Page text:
By ERNST WITTMANN, global account director MEA & country manager – Southern Africa, at TCL
Over the past 10 years, smartphones have eased dedicated personal navigation devices, standalone cameras, and alarm clocks out of most of our lives. Could notebook and desktop computers be next? Don’t bet against it—a combination of our changing habits and new technologies could one day turn the standalone computer into a niche device, in much the same way as SLR cameras are today
At MWC Barcelona 2019, we saw another importance milestone on a road that may one day lead us to the convergence of tablets, PCs and smartphones in one device. Foldable displays were the hot news at the event, with consumers getting a glimpse of futuristic devices that can be folded down to smartwatch size to wear on your wrist or rolled out to the size of a tablet.
The appeal is easy to understand: wouldn’t it be convenient to a have a single device that fits in your pocket that you can use for everything from watching your favourite Netflix series on a decent-sized, high-resolution screen to working in your company financials to writing up a blog post and editing the images you will use?
As of now, we are doing more and more tasks on our smartphones—from email to online banking to comparative shopping to catching up on social media to running presentations— but there are still many tasks where the PC reigns supreme. Though there are pocket versions of most of our favourite productivity apps, there are still some tasks were a computer offers a better user experience.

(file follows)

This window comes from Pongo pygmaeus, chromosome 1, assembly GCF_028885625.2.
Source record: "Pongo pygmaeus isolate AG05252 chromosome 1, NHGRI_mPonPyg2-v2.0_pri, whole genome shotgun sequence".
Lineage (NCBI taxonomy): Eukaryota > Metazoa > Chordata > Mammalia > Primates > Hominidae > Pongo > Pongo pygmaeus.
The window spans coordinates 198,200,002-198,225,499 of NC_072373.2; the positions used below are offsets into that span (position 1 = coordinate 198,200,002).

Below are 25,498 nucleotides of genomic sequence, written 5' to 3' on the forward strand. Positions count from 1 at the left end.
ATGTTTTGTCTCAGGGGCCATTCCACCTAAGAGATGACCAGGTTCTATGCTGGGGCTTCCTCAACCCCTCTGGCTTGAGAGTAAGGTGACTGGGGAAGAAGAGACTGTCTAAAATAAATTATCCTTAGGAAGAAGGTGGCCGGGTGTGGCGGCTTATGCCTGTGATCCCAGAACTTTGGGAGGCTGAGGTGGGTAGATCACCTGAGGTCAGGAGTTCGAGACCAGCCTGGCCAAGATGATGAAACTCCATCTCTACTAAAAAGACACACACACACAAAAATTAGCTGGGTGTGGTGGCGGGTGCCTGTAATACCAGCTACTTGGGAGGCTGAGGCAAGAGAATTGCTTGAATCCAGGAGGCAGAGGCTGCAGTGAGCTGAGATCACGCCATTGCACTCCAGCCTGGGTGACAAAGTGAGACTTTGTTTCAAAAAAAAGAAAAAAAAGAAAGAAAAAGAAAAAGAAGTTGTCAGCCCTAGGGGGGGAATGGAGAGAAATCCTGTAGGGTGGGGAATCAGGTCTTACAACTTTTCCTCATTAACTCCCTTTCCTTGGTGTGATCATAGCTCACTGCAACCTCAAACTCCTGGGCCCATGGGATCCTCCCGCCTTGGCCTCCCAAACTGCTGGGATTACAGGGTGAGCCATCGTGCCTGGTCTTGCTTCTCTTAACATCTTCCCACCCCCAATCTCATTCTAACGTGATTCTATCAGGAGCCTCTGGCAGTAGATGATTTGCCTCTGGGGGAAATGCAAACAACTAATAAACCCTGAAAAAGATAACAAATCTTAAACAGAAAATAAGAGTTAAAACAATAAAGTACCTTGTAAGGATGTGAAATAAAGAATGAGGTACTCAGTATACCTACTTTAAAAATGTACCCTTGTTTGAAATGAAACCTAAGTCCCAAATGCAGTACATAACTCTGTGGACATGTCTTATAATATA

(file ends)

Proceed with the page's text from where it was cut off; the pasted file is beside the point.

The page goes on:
This includes most apps were a larger screen and keyboard enable you to get your task done faster or more enjoyably—word processing, Excel spreadsheets and video streaming, for example. We still face the choice of watching the latest episode of Game of Thrones on a small display or taking a notebook with us wherever we go.
The future of the tablet?
Many people once thought media tablets would close this gap, but not every mainstream user wants to carry more than one device around with them. Tablets have some great use cases—for instance, as low-cost computing devices in emerging markets, as educational tools, or as media consumption devices for children—but many people can’t justify owning a tablet, a notebook and a smartphone.
A foldable phone that is as compact as a smartphone with the screen real-estate of a tablet may thus be more appealing than many cynics think. From there, who knows what may happen? Given that tablets have meet up with notebooks in two-in-one form factors, it is not farfetched to think that notebooks and smartphones will also start to move closer together in the next decade.
For now, PC manufacturers can breathe easy. Strategy Analytics forecasts global sales of just 1.2 million foldable phones this year, which will rise to around 64.9 million phones in 2023, or a mere 3.5% of projected global smartphone sales that year. In other words, the foldable phone will be a specialist device for a while yet.
But in the longer term, advancements in battery life and processing power, coupled with more elegant voice-based user interfaces and cheaper, better foldables could mean that there won’t be much your PC can do better than your smartphone any more. Imagine how great it will be to have only one compact device in your life that you can take everywhere you go.